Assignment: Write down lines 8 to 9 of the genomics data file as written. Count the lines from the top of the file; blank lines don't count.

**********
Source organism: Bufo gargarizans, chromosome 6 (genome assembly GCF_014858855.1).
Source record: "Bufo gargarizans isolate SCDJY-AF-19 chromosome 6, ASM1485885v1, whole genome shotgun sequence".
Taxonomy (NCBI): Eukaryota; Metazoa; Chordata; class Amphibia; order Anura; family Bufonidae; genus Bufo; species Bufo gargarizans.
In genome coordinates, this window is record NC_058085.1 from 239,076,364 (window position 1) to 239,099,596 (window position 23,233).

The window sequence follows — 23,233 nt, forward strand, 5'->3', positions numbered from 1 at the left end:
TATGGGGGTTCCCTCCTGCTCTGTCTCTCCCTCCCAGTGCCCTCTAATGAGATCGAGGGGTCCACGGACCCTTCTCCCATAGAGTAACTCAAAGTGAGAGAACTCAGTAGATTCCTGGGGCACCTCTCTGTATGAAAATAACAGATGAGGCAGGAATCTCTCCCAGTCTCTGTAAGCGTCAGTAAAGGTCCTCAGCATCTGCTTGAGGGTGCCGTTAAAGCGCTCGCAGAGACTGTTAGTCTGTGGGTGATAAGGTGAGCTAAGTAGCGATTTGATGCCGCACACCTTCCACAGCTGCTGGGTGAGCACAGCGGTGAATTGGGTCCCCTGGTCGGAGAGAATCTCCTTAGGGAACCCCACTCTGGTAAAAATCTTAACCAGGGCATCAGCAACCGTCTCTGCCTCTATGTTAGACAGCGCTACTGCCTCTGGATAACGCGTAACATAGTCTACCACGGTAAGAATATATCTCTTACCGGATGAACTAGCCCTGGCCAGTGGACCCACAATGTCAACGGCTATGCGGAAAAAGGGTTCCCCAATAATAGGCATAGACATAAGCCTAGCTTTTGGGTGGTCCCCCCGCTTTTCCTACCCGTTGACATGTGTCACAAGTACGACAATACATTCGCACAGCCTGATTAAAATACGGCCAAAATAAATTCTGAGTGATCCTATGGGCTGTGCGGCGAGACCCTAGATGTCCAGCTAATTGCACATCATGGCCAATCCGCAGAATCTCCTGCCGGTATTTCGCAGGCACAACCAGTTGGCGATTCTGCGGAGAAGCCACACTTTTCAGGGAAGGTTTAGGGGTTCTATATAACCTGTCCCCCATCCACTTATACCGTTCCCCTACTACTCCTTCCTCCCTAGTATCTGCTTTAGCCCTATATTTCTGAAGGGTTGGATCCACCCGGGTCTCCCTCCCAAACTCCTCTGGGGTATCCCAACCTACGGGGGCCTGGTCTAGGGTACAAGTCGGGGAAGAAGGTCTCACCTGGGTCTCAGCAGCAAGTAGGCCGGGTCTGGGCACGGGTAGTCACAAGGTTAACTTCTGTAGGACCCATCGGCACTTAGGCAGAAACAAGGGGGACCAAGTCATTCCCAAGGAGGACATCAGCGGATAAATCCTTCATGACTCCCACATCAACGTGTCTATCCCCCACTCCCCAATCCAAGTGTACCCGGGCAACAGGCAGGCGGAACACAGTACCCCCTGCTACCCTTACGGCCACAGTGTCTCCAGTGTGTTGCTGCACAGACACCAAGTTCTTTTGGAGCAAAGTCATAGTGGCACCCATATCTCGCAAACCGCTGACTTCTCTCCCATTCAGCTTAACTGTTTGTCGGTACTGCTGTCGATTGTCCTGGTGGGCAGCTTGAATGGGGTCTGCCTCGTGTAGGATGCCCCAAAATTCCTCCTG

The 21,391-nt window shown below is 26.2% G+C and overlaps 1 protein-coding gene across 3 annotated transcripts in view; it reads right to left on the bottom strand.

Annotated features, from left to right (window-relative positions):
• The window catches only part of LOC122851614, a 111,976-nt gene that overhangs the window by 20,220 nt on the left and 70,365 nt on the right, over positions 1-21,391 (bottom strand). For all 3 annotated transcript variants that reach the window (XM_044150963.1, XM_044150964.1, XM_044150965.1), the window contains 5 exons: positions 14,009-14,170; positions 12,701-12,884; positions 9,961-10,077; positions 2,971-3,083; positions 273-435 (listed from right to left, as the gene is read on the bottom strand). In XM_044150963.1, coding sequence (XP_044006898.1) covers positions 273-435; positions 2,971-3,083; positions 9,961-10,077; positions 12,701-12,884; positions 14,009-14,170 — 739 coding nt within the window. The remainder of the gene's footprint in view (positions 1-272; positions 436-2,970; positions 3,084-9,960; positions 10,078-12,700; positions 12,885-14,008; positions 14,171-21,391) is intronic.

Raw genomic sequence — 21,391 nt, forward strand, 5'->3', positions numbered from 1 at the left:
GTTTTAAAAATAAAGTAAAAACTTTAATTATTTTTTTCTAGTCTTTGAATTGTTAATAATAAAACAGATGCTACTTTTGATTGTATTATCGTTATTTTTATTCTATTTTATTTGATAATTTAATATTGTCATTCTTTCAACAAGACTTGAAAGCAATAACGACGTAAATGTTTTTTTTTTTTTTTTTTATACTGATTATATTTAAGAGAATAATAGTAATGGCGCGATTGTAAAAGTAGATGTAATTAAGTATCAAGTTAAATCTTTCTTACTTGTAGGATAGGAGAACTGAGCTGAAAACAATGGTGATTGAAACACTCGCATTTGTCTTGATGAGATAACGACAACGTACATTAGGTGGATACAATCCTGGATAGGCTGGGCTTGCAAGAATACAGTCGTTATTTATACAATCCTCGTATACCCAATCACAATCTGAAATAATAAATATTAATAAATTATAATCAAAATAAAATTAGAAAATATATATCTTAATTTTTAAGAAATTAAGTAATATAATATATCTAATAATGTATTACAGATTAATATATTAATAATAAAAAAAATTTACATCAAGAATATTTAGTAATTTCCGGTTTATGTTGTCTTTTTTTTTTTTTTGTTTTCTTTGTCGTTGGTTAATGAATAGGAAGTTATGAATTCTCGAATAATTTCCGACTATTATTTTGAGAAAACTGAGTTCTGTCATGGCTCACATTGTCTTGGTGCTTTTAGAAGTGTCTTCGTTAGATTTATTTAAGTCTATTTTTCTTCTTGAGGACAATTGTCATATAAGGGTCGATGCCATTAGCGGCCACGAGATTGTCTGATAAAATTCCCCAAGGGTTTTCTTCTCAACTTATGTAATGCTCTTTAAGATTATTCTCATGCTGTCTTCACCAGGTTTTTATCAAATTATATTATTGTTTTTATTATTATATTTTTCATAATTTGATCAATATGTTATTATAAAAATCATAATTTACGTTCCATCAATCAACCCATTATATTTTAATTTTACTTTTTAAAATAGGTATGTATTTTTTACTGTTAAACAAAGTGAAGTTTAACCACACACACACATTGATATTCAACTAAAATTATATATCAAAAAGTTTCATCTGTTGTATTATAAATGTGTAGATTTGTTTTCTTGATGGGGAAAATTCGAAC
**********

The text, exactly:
Annotated features, from left to right (window-relative positions):
• The window catches only part of LOC122851614, a 111,976-nt gene that overhangs the window by 20,220 nt on the left and 70,365 nt on the right, over positions 1-21,391 (bottom strand). For all 3 annotated transcript variants that reach the window (XM_044150963.1, XM_044150964.1, XM_044150965.1), the window contains 5 exons: positions 14,009-14,170; positions 12,701-12,884; positions 9,961-10,077; positions 2,971-3,083; positions 273-435 (listed from right to left, as the gene is read on the bottom strand). In XM_044150963.1, coding sequence (XP_044006898.1) covers positions 273-435; positions 2,971-3,083; positions 9,961-10,077; positions 12,701-12,884; positions 14,009-14,170 — 739 coding nt within the window. The remainder of the gene's footprint in view (positions 1-272; positions 436-2,970; positions 3,084-9,960; positions 10,078-12,700; positions 12,885-14,008; positions 14,171-21,391) is intronic.